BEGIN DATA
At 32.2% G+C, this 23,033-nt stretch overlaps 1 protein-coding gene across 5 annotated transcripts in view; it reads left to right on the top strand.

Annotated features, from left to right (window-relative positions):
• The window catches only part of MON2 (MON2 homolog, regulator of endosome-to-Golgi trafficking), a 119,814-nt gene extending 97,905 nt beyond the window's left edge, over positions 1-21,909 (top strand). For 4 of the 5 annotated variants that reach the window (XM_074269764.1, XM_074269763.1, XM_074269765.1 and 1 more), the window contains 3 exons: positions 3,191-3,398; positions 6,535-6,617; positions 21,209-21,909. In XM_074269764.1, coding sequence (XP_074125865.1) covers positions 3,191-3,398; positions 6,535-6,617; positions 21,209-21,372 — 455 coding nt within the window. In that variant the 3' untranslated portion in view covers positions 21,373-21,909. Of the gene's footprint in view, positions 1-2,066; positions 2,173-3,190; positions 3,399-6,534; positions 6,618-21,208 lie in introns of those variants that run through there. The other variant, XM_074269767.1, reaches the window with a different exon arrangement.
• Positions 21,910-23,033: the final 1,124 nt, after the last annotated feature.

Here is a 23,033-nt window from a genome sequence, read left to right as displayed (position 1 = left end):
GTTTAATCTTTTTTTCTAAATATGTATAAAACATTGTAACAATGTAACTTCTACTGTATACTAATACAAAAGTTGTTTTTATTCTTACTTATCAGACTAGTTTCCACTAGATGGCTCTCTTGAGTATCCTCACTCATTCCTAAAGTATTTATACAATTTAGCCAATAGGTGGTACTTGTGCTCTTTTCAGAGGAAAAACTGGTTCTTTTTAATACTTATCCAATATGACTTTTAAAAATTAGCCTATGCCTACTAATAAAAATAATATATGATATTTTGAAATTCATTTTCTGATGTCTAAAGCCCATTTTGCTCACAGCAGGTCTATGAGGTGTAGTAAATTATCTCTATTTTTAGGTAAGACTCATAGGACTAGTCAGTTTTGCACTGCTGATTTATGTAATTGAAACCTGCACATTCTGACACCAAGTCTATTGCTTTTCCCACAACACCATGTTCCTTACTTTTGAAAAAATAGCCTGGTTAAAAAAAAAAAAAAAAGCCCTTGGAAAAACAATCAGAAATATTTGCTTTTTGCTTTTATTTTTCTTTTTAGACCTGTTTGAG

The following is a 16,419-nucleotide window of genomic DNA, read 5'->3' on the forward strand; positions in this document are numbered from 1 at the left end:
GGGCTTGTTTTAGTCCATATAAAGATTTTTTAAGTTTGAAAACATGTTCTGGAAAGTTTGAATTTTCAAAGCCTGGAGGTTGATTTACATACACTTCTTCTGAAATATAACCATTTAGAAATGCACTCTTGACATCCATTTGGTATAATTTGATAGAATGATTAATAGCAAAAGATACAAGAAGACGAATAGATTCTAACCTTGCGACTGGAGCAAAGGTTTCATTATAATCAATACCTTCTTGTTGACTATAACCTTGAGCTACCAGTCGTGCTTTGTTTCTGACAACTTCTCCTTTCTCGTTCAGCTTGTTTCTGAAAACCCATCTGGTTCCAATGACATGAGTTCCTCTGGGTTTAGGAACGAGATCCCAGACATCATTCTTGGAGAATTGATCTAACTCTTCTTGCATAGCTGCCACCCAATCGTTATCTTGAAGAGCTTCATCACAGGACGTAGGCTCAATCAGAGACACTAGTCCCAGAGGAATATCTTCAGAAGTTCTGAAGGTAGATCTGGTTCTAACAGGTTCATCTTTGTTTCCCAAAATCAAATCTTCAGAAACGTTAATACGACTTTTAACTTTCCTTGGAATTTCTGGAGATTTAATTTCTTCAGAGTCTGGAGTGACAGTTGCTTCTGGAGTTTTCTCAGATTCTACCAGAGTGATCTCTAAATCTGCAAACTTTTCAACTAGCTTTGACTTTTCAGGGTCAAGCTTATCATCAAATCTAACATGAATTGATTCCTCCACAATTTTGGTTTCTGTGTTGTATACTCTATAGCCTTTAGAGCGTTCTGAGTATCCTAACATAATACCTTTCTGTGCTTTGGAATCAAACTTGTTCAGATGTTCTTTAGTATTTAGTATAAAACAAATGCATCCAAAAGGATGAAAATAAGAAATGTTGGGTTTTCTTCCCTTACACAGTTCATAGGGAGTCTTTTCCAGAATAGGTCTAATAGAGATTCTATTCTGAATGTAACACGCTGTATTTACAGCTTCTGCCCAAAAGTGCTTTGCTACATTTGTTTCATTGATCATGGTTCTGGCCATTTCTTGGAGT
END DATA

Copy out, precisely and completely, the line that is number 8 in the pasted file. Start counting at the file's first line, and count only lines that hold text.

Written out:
GGGCTTGTTTTAGTCCATATAAAGATTTTTTAAGTTTGAAAACATGTTCTGGAAAGTTTGAATTTTCAAAGCCTGGAGGTTGATTTACATACACTTCTTCTGAAATATAACCATTTAGAAATGCACTCTTGACATCCATTTGGTATAATTTGATAGAATGATTAATAGCAAAAGATACAAGAAGACGAATAGATTCTAACCTTGCGACTGGAGCAAAGGTTTCATTATAATCAATACCTTCTTGTTGACTATAACCTTGAGCTACCAGTCGTGCTTTGTTTCTGACAACTTCTCCTTTCTCGTTCAGCTTGTTTCTGAAAACCCATCTGGTTCCAATGACATGAGTTCCTCTGGGTTTAGGAACGAGATCCCAGACATCATTCTTGGAGAATTGATCTAACTCTTCTTGCATAGCTGCCACCCAATCGTTATCTTGAAGAGCTTCATCACAGGACGTAGGCTCAATCAGAGACACTAGTCCCAGAGGAATATCTTCAGAAGTTCTGAAGGTAGATCTGGTTCTAACAGGTTCATCTTTGTTTCCCAAAATCAAATCTTCAGAAACGTTAATACGACTTTTAACTTTCCTTGGAATTTCTGGAGATTTAATTTCTTCAGAGTCTGGAGTGACAGTTGCTTCTGGAGTTTTCTCAGATTCTACCAGAGTGATCTCTAAATCTGCAAACTTTTCAACTAGCTTTGACTTTTCAGGGTCAAGCTTATCATCAAATCTAACATGAATTGATTCCTCCACAATTTTGGTTTCTGTGTTGTATACTCTATAGCCTTTAGAGCGTTCTGAGTATCCTAACATAATACCTTTCTGTGCTTTGGAATCAAACTTGTTCAGATGTTCTTTAGTATTTAGTATAAAACAAATGCATCCAAAAGGATGAAAATAAGAAATGTTGGGTTTTCTTCCCTTACACAGTTCATAGGGAGTCTTTTCCAGAATAGGTCTAATAGAGATTCTATTCTGAATGTAACACGCTGTATTTACAGCTTCTGCCCAAAAGTGCTTTGCTACATTTGTTTCATTGATCATGGTTCTGGCCATTTCTTGGAGT